For centuries, humpback whales were hunted to the brink of extinction. But now, following a forty-year initiative to protect them from whalers, their population is finally on the rebound.
In an announcement earlier this week, NOAA Fisheries reported that 9 out of fourteen known populations of humpbacks worldwide have recovered to the point where they no longer qualify to be on the U.S. List of Endangered and Threatened Wildlife. Humpbacks native to the southern hemisphere, in particular, seem to be flourishing.
Five humpback populations are still struggling however, and will retain their current statuses. Four of these are considered endangered, while one population is designated as threatened.
“The data behind the humpback delisting is solid,” says Robert Pitman, a NOAA marine ecologist and National Geographic Society grant recipient.
“Those of us that have been on the water working with whales for the past thirty to forty years have been amazed at the recovery that we have seen.”
A Species Divided
It may seem unusual to delist part of a species while some populations still remain in dire straits. But according to Marta Nammack, NOAA Fisheries’ national Endangered Species Act listing coordinator, doing so makes sense biologically.
While current estimates put the global population at just under 100,000 humpbacks, each of the fourteen populations now recognized by NOAA Fisheries is thought to be genetically distinct. And while some populations do share feeding areas, they each go somewhere different for the breeding season. This means that there doesn't appear to be very much genetic mixing between the populations.
In other words, each population is more or less on its own. And this means we need to assess their perils individually.
For instance, death by entanglement in fishing nets may not pose much of an extinction threat for the humpbacks of Hawaii, says Nammack, because there more than 10,000 whales in that population. But the outlook is altogether different in the Arabian Sea where only 82 humpbacks remain. For this population, every individual death borders on the catastrophic.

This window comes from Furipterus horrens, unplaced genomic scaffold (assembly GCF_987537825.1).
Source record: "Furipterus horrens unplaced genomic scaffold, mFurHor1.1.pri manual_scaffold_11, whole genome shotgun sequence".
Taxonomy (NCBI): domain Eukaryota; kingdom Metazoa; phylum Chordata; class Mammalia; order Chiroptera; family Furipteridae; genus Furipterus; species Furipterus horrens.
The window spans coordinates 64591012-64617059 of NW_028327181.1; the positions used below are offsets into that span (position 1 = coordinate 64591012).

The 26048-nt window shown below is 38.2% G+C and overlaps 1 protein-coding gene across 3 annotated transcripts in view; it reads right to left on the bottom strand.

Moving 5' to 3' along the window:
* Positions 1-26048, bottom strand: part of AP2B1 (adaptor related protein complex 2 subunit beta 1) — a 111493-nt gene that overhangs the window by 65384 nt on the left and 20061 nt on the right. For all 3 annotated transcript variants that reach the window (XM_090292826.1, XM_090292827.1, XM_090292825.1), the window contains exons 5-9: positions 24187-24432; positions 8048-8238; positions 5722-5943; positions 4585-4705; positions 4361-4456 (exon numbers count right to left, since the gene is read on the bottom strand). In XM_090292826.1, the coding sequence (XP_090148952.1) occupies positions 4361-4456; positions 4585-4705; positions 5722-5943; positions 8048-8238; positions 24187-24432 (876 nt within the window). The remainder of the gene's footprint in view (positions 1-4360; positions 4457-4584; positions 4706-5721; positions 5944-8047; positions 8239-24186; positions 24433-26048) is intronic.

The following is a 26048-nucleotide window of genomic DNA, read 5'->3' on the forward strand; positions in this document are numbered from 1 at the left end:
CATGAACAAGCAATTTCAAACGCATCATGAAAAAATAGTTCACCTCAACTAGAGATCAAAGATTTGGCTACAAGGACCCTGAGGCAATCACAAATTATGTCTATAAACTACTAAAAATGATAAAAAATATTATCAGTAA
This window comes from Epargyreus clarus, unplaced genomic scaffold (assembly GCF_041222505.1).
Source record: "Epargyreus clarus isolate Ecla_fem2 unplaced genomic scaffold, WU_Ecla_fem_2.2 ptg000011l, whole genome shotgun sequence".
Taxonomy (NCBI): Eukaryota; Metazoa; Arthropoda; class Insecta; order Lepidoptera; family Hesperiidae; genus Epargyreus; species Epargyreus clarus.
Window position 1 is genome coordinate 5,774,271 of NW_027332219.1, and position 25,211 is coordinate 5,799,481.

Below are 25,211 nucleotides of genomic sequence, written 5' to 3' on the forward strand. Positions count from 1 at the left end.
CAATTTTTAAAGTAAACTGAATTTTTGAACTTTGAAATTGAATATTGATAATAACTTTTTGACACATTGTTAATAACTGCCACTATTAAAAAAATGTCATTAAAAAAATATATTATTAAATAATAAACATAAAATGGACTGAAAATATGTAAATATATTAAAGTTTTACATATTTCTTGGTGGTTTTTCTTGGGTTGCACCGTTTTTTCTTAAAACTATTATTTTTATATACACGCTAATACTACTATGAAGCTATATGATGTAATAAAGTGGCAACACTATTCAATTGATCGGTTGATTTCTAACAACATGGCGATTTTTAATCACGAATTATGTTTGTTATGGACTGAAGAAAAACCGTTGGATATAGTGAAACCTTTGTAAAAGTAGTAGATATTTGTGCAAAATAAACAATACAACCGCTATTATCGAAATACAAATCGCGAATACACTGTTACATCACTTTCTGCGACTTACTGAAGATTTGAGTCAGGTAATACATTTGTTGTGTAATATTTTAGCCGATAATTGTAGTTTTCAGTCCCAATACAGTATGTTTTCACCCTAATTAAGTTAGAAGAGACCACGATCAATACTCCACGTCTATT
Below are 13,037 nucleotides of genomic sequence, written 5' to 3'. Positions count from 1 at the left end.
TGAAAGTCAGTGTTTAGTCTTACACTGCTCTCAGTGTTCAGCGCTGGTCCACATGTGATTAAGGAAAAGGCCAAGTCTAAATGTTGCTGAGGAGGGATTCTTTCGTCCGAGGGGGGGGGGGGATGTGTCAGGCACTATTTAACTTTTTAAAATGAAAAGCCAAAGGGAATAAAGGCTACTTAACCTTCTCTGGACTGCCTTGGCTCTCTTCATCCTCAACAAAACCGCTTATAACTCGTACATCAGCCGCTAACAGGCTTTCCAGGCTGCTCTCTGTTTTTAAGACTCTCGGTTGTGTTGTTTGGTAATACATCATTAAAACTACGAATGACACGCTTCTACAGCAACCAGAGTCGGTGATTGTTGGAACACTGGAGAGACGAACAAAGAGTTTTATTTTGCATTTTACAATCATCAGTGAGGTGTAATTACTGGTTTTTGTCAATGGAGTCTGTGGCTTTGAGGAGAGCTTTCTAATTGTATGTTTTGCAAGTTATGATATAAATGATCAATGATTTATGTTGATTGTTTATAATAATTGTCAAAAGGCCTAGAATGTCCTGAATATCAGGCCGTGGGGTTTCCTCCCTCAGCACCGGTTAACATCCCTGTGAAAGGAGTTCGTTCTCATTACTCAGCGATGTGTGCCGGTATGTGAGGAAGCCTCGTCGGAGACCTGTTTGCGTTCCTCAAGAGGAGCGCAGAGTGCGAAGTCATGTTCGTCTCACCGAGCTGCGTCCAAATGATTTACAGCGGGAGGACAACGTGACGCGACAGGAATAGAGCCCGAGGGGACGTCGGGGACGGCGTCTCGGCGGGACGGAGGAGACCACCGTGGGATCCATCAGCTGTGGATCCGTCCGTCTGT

“We may not be able to delist the entire species,” says Nammack, “but by dividing them up the way we did, we can see substantial progress for their recovery across a good portion of the species.”
This would also not be the first time a species was delisted piecemeal. The Eastern North Pacific population of gray whales was taken off the Endangered Species List in 1994 due to successful recovery, but the Western North Pacific population is still considered endangered.
Even though most populations will now be removed from the Endangered Species List, every humpback will still enjoy an array of protections to ensure that their numbers do not plummet once again.
The cetaceans will still be protected under the Marine Mammal Protection Act, which makes it illegal to harass, feed, hunt, capture, collect, or kill any marine mammal within the waters of the United States. Likewise, the International Whaling Commission has had a humpback ban in place since 1982, and Nammack says she doesn’t foresee that changing anytime soon.
At the time of the delisting, NOAA Fisheries also stated that it had filed two regulations that maintain 100-yard distance limits that keep whale watching boats and other vessels from getting too close to humpbacks.
“The decision [to delist] shows the power of the Endangered Species Act” says Kristen Monsell, a staff attorney at the Center for Biological Diversity. “But the job isn’t done.”
Monsell points to threats like climate change, ocean noise, and ship strikes as evidence that humpbacks still need to be protected. “We’re lucky to share our oceans with these amazing animals, and we should be doing everything we can to protect them,” she says.
Overall, Nammack and Pitman say the delisting is excellent news not just for humpbacks, but also for the programs and legislation that have enabled their recovery.
“This is a win for humpbacks and the listing process,” says Pitman. “Delisting is ultimately what we are all after.”